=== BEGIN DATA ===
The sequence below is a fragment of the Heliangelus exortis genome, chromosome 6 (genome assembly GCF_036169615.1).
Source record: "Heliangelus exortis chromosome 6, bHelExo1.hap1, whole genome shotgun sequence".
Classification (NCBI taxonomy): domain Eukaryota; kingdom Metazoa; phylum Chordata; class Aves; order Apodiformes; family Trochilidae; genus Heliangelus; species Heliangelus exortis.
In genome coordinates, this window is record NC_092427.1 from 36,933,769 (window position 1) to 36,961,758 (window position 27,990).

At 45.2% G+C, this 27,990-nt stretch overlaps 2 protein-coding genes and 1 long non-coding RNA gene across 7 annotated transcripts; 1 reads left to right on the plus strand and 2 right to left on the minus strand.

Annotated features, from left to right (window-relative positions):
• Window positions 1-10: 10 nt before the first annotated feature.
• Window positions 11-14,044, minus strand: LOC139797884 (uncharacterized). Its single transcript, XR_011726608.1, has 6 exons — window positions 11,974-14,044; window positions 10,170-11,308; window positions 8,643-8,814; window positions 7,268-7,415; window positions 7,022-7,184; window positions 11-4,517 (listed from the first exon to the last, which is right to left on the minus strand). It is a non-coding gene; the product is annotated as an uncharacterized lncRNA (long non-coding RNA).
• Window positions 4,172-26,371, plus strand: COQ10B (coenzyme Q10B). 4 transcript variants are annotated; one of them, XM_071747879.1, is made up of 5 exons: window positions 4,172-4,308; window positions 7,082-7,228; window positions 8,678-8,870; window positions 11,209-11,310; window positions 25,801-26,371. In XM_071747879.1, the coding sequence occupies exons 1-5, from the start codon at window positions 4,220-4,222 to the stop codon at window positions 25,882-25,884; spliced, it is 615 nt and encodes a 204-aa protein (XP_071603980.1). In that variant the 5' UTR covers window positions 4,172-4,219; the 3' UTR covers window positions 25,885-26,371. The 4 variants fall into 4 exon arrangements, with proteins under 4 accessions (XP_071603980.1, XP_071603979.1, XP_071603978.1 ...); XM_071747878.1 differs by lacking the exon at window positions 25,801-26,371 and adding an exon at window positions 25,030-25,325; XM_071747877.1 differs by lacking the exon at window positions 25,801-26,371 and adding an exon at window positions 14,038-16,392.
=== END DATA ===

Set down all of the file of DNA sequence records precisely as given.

The sequence below is a fragment of the Heliangelus exortis genome, chromosome 6 (genome assembly GCF_036169615.1).
Source record: "Heliangelus exortis chromosome 6, bHelExo1.hap1, whole genome shotgun sequence".
Classification (NCBI taxonomy): domain Eukaryota; kingdom Metazoa; phylum Chordata; class Aves; order Apodiformes; family Trochilidae; genus Heliangelus; species Heliangelus exortis.
In genome coordinates, this window is record NC_092427.1 from 36,933,769 (window position 1) to 36,961,758 (window position 27,990).

At 45.2% G+C, this 27,990-nt stretch overlaps 2 protein-coding genes and 1 long non-coding RNA gene across 7 annotated transcripts; 1 reads left to right on the plus strand and 2 right to left on the minus strand.

Annotated features, from left to right (window-relative positions):
• Window positions 1-10: 10 nt before the first annotated feature.
• Window positions 11-14,044, minus strand: LOC139797884 (uncharacterized). Its single transcript, XR_011726608.1, has 6 exons — window positions 11,974-14,044; window positions 10,170-11,308; window positions 8,643-8,814; window positions 7,268-7,415; window positions 7,022-7,184; window positions 11-4,517 (listed from the first exon to the last, which is right to left on the minus strand). It is a non-coding gene; the product is annotated as an uncharacterized lncRNA (long non-coding RNA).
• Window positions 4,172-26,371, plus strand: COQ10B (coenzyme Q10B). 4 transcript variants are annotated; one of them, XM_071747879.1, is made up of 5 exons: window positions 4,172-4,308; window positions 7,082-7,228; window positions 8,678-8,870; window positions 11,209-11,310; window positions 25,801-26,371. In XM_071747879.1, the coding sequence occupies exons 1-5, from the start codon at window positions 4,220-4,222 to the stop codon at window positions 25,882-25,884; spliced, it is 615 nt and encodes a 204-aa protein (XP_071603980.1). In that variant the 5' UTR covers window positions 4,172-4,219; the 3' UTR covers window positions 25,885-26,371. The 4 variants fall into 4 exon arrangements, with proteins under 4 accessions (XP_071603980.1, XP_071603979.1, XP_071603978.1 ...); XM_071747878.1 differs by lacking the exon at window positions 25,801-26,371 and adding an exon at window positions 25,030-25,325; XM_071747877.1 differs by lacking the exon at window positions 25,801-26,371 and adding an exon at window positions 14,038-16,392.